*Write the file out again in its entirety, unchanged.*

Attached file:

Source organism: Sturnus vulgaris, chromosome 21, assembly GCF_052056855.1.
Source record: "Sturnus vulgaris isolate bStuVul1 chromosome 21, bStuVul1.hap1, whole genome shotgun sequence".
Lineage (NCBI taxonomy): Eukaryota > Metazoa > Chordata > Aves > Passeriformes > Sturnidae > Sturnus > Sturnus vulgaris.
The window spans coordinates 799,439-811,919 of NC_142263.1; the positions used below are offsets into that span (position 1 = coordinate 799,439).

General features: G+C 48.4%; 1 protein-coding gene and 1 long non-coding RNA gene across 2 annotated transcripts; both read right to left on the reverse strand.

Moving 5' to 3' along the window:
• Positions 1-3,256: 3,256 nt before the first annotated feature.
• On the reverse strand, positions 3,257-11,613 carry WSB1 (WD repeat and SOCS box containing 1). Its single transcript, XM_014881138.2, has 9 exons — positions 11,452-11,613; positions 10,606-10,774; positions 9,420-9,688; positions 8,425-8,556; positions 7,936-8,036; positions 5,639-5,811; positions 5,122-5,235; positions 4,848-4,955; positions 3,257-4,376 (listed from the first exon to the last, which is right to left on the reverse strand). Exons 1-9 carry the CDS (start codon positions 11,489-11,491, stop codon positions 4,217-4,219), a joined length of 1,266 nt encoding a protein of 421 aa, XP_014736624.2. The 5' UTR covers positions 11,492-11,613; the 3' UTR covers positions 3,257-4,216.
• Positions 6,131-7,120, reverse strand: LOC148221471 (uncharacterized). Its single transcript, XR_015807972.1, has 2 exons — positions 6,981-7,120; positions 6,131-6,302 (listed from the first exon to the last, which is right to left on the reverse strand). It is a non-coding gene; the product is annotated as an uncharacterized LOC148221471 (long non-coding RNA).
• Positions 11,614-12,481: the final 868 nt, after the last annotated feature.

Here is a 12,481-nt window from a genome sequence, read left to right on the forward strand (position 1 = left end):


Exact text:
Source organism: Sturnus vulgaris, chromosome 21, assembly GCF_052056855.1.
Source record: "Sturnus vulgaris isolate bStuVul1 chromosome 21, bStuVul1.hap1, whole genome shotgun sequence".
Lineage (NCBI taxonomy): Eukaryota > Metazoa > Chordata > Aves > Passeriformes > Sturnidae > Sturnus > Sturnus vulgaris.
The window spans coordinates 799,439-811,919 of NC_142263.1; the positions used below are offsets into that span (position 1 = coordinate 799,439).

General features: G+C 48.4%; 1 protein-coding gene and 1 long non-coding RNA gene across 2 annotated transcripts; both read right to left on the reverse strand.

Moving 5' to 3' along the window:
• Positions 1-3,256: 3,256 nt before the first annotated feature.
• On the reverse strand, positions 3,257-11,613 carry WSB1 (WD repeat and SOCS box containing 1). Its single transcript, XM_014881138.2, has 9 exons — positions 11,452-11,613; positions 10,606-10,774; positions 9,420-9,688; positions 8,425-8,556; positions 7,936-8,036; positions 5,639-5,811; positions 5,122-5,235; positions 4,848-4,955; positions 3,257-4,376 (listed from the first exon to the last, which is right to left on the reverse strand). Exons 1-9 carry the CDS (start codon positions 11,489-11,491, stop codon positions 4,217-4,219), a joined length of 1,266 nt encoding a protein of 421 aa, XP_014736624.2. The 5' UTR covers positions 11,492-11,613; the 3' UTR covers positions 3,257-4,216.
• Positions 6,131-7,120, reverse strand: LOC148221471 (uncharacterized). Its single transcript, XR_015807972.1, has 2 exons — positions 6,981-7,120; positions 6,131-6,302 (listed from the first exon to the last, which is right to left on the reverse strand). It is a non-coding gene; the product is annotated as an uncharacterized LOC148221471 (long non-coding RNA).
• Positions 11,614-12,481: the final 868 nt, after the last annotated feature.

Here is a 12,481-nt window from a genome sequence, read left to right on the forward strand (position 1 = left end):